Cross-contamination from raw chicken is a bigger threat than many people might realize, with the potential to contaminate areas of the kitchen that never even made direct contact with any poultry. Luckily, this threat can easily be avoided:
“Don’t wash raw chicken. Cook it!”
While raw chicken and turkey can carry bacteria on their surfaces, it has been shown that washing raw poultry under running water in the kitchen sink is a bad idea, since it will risk contaminating kitchens with bacteria such as Campylobacter, the most common type of food poisoning in the UK.
Campylobacter bacteria can cause abdominal pain and diarrhea, which occur two to five days after infection. The diarrhea can sometimes contain blood. Other symptoms of campylobacter infection can include fever, headache, nausea and vomiting. It usually lasts for three to six days. Campylobacter infection can be fatal in young children, elderly and people who have a lowered immune system.
If microbes were visible to the naked eye, we would see that washing poultry just splashes bacteria all over:
• Hands, human skin and clothing
• Kitchen towels
• Countertops, sinks and utensils
• Cooking equipment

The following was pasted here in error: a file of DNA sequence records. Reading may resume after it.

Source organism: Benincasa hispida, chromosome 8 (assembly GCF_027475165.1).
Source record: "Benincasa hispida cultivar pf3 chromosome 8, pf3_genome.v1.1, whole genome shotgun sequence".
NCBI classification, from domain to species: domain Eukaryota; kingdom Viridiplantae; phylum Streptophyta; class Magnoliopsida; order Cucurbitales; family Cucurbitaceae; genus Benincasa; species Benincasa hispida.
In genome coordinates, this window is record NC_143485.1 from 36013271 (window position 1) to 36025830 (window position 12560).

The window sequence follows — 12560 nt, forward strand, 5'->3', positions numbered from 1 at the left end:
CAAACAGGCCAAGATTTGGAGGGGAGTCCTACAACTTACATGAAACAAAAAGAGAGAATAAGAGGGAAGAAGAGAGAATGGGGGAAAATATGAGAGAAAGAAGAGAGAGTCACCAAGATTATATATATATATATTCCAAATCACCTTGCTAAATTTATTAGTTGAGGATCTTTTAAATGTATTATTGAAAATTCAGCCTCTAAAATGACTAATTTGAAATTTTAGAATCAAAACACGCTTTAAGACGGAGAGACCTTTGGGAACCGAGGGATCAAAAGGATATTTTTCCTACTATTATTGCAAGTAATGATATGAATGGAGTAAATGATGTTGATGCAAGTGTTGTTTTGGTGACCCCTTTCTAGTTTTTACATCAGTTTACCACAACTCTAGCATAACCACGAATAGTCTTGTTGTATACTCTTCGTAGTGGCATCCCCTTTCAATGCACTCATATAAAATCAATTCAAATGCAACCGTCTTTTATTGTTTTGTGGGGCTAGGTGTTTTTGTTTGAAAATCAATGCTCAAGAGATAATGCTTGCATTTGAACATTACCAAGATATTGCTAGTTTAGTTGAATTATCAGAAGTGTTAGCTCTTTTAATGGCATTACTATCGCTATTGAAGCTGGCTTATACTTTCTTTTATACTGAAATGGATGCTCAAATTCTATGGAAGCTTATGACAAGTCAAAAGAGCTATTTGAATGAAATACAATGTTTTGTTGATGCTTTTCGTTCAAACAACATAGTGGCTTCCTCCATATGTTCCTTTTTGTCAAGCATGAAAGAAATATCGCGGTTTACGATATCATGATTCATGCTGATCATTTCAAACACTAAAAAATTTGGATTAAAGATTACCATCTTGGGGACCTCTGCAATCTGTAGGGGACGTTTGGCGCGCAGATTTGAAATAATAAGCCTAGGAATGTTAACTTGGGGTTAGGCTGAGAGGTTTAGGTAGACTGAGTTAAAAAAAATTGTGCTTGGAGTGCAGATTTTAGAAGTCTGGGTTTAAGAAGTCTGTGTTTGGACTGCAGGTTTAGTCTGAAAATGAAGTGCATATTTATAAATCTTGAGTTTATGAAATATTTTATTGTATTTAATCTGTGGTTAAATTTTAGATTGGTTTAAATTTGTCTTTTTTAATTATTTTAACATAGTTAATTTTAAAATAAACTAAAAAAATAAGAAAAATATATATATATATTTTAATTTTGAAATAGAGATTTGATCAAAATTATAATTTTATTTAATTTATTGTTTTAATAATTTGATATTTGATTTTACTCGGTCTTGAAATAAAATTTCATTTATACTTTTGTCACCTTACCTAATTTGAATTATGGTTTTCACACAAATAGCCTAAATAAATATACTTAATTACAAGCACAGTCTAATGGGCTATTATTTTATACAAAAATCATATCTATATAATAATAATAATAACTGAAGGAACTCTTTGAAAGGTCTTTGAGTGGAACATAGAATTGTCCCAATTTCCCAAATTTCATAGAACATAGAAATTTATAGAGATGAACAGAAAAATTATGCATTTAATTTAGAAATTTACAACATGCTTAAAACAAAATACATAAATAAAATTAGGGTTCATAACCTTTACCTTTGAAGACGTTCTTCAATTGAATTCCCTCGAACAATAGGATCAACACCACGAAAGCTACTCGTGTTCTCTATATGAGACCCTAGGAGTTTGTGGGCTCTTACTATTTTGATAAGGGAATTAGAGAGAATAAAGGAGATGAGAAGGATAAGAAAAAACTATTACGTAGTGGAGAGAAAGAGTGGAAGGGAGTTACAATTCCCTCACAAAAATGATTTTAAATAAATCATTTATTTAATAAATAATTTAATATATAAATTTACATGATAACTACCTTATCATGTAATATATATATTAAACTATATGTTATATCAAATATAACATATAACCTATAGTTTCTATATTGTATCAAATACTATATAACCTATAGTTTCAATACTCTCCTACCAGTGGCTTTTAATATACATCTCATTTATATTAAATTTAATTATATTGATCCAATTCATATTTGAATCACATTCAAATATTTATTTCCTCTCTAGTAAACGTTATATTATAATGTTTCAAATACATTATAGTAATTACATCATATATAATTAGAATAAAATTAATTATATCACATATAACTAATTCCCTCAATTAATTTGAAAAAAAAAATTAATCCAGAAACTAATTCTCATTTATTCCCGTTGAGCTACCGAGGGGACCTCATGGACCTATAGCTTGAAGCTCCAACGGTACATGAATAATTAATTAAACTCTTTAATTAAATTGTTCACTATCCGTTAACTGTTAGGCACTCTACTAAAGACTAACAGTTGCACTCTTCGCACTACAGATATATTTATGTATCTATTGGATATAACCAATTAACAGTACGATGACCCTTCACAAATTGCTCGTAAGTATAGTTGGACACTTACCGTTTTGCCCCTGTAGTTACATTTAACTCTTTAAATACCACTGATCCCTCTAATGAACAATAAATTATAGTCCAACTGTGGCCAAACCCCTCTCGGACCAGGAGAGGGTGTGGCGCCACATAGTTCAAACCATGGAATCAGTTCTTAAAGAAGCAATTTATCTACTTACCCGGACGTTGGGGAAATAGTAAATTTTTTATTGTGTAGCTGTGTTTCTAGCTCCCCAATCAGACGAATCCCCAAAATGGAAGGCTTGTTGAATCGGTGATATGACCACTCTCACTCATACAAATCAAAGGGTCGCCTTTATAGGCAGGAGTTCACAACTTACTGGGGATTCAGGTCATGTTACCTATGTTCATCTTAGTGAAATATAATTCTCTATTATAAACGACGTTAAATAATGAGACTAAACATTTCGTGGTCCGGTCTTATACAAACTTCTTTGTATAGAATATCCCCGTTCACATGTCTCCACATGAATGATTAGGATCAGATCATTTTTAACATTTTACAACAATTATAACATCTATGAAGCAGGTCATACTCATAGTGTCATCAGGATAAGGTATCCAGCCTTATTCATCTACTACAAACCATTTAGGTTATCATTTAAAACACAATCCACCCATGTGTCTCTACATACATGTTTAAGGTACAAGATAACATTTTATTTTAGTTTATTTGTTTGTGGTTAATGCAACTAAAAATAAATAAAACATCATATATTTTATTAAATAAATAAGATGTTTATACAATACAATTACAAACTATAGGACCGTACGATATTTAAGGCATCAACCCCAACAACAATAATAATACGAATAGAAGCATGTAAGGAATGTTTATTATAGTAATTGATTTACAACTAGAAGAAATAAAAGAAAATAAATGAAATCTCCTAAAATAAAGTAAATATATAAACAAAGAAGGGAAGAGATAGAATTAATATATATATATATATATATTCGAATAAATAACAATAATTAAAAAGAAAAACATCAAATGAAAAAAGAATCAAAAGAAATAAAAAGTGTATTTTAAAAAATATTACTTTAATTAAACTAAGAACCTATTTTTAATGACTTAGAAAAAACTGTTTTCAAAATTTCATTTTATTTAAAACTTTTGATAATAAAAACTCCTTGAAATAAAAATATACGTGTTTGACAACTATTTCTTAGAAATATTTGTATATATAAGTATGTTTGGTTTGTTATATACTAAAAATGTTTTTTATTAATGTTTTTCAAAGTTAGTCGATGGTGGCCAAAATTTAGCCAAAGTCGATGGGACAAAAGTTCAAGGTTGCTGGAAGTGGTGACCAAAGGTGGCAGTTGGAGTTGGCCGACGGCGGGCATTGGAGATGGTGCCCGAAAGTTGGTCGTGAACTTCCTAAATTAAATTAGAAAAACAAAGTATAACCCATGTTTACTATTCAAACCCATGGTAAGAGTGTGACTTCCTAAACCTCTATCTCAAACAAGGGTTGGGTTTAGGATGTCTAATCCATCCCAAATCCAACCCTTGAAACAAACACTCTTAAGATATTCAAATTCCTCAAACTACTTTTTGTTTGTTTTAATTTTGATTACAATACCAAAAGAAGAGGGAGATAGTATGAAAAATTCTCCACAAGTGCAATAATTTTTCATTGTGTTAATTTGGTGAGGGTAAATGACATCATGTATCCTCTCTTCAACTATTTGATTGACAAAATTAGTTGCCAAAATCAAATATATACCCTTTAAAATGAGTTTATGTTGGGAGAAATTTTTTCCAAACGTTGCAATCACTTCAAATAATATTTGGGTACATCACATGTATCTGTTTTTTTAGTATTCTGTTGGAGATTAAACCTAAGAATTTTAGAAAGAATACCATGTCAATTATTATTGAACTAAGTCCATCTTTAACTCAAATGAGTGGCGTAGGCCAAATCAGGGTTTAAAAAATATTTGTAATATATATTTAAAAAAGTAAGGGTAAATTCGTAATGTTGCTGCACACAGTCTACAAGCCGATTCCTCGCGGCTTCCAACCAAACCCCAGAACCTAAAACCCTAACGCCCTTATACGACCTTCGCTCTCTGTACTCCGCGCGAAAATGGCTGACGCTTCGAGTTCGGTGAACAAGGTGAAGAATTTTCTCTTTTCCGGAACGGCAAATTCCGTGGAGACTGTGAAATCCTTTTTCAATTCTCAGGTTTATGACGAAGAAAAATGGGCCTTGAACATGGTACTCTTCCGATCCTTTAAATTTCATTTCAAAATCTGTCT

• Any other food items present nearby
WHAT IS THE BEST WAY TO PREPARE RAW CHICKEN?
1. Defrost chicken at the very bottom of the refrigerator, away from high-risk food.
2. Cook defrosted chicken within 24 hours.
3. Cover and chill fresh raw chicken below 5°C.
4. Store raw chicken at the bottom of the fridge thus avoiding cross contamination.
5. Do not rinse, wash or soak raw chicken.
6. Cook chicken thoroughly above 75°C. Thorough cooking will kill any bacteria present including Campylobacter.
7. Consume cooked chicken immediately or cool within two hours and store inside the refrigerator, away from raw food.
8. Clean up splashes using a disinfectant.
9. Wash your hands with soap and warm water after handling raw chicken.
10. Wash and disinfect utensils and surfaces used to prepare raw chicken.